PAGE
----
Because FGF19-7 does not activate FGFR4 (Fig. 1B), its effect on hepatocyte proliferation and on HCC formation were studied. In contrast to FGF19 treated animals, mice receiving recombinant FGF19-7 protein for 7 days did not show increased BrdU labeled hepatocytes in the pericentral region or in any other areas of liver (Fig. 3). The effect of FGF19 versus FGF19-7 on liver tumor formation was also studied utilizing AAV gene delivery method to introduce these proteins into mice starting at 4-weeks age. Sustained expression of FGF19 or FGF19-7 was observed in our study after 1 year (Fig. 4E). The animals were also subjected to a high fat diet during the 1 year treatment, such that their long term effect on metabolism could also be monitored. At the end of the long-term study, similar to the 2 week study, FGF19-7 showed effects equal to or better than FGF19 on reducing the body weight gain and elevated plasma insulin and TG levels caused by the high-fat diet. Improved glucose disposal was also observed (Fig. 4). However, a major difference between the FGF19 and FGF19-7 groups was that the FGF19 group developed liver tumors, while no liver tumors were observed in the AAV-FGF19-7 group (Fig. 5). Our method, using AAV-FGF19-treated mice, confirmed that chronic exposure to FGF19 as observed in the FGF19 transgenic mice causes formation of hepatocellular tumors. In addition, the lack of liver tumors in the FGF19-7 group further establishes the connection of FGFR4 activation and enhanced BrdU labeling in short-term studies to liver tumor formation in long-term studies. Interestingly, liver tumors were also observed in the AAV control group on a high fat diet. This suggests that FGF19-7, either through the beneficial metabolic effects or directly, suppressed or protected these animals from the development of hepatocellular tumors.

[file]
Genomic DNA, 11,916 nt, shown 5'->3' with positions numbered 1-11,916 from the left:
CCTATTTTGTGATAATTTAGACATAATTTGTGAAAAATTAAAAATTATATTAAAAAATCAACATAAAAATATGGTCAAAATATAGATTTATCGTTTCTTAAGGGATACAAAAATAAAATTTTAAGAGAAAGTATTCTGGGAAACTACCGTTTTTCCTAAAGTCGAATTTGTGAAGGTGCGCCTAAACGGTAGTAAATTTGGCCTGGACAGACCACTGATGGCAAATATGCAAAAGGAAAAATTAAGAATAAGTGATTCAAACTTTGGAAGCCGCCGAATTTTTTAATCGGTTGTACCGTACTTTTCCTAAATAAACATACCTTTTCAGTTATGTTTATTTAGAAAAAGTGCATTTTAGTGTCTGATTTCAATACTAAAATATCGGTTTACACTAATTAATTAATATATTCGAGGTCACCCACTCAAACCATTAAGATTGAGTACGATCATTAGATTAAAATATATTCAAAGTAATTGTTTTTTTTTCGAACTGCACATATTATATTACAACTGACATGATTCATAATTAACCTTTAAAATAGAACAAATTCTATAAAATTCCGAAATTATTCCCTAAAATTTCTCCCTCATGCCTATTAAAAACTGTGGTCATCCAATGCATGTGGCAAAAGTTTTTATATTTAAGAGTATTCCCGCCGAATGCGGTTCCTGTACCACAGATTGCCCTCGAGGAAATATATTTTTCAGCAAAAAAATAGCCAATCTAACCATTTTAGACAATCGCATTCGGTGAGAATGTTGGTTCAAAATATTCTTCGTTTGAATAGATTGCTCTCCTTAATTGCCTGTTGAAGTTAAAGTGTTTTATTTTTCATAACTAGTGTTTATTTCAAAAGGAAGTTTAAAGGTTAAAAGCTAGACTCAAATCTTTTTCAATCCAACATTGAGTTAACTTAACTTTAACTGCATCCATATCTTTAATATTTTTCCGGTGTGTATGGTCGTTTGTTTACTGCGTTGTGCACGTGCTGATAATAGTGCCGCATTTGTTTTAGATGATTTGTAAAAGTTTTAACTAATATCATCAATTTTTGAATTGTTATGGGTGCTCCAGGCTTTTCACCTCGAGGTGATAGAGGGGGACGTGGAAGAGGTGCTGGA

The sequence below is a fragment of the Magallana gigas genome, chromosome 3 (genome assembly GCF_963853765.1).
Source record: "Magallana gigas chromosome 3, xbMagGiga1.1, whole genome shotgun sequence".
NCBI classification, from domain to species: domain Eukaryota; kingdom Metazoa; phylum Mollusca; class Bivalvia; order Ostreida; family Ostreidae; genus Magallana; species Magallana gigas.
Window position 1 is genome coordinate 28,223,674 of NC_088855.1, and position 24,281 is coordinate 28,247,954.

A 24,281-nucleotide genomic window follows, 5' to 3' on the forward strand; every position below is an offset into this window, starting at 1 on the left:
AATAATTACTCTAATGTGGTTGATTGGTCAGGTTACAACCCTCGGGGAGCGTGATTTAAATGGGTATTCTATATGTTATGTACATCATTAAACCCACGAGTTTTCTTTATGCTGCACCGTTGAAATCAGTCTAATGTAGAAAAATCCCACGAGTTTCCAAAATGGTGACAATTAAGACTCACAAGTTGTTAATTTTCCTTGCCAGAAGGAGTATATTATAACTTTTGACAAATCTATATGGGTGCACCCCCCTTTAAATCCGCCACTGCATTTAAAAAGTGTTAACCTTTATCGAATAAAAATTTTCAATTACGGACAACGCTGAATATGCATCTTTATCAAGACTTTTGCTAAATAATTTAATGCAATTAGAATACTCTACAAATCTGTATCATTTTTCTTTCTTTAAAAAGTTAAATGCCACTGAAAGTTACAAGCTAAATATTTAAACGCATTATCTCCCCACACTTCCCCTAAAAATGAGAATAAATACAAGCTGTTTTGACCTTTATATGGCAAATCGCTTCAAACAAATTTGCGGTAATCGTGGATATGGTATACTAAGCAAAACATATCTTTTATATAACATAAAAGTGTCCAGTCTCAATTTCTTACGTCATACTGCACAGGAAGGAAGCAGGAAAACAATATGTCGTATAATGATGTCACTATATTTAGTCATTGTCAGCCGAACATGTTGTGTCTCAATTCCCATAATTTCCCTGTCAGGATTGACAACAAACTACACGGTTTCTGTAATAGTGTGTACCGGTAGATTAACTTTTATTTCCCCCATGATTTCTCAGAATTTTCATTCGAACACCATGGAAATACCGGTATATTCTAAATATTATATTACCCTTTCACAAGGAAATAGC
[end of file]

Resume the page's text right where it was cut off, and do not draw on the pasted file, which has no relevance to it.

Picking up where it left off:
Taken together, these results not only confirmed that the activation of the FGFR1c/βKlotho receptor complex is not expected to induce hepatocyte proliferation and HCC formation, but further established its central role in mediating the metabolic activities of FGF19 and FGF21.

Materials and Methods

Cell culture and transfections

L6 cells (obtained from American Type Culture Collection) were maintained in Dulbecco's modified Eagle's medium supplemented with 10% fetal bovine serum and penicillin/streptomycin. Cells were transfected with expression vectors harboring FGF19 and variants by using the Lipofectamine 2000 transfection reagent (Invitrogen) according to the manufacturer's protocol.

MSD assay and Western analysis for FGF signaling

Briefly, L6 cells were plated, transfected with FGF receptors and treated with various FGF molecules as previously described [10]. Cells were collected 15 min after treatment, snap frozen in liquid nitrogen, lysed in the lysis buffer, and the total and phosphorylated ERK were measured by using an MSD whole cell lysate Phospho-ERK1/2 kit (Meso Scale Discovery) according to the manufacturer's instructions. All experiments were run in duplicates.

In vivo hepatocyte BrdU labeling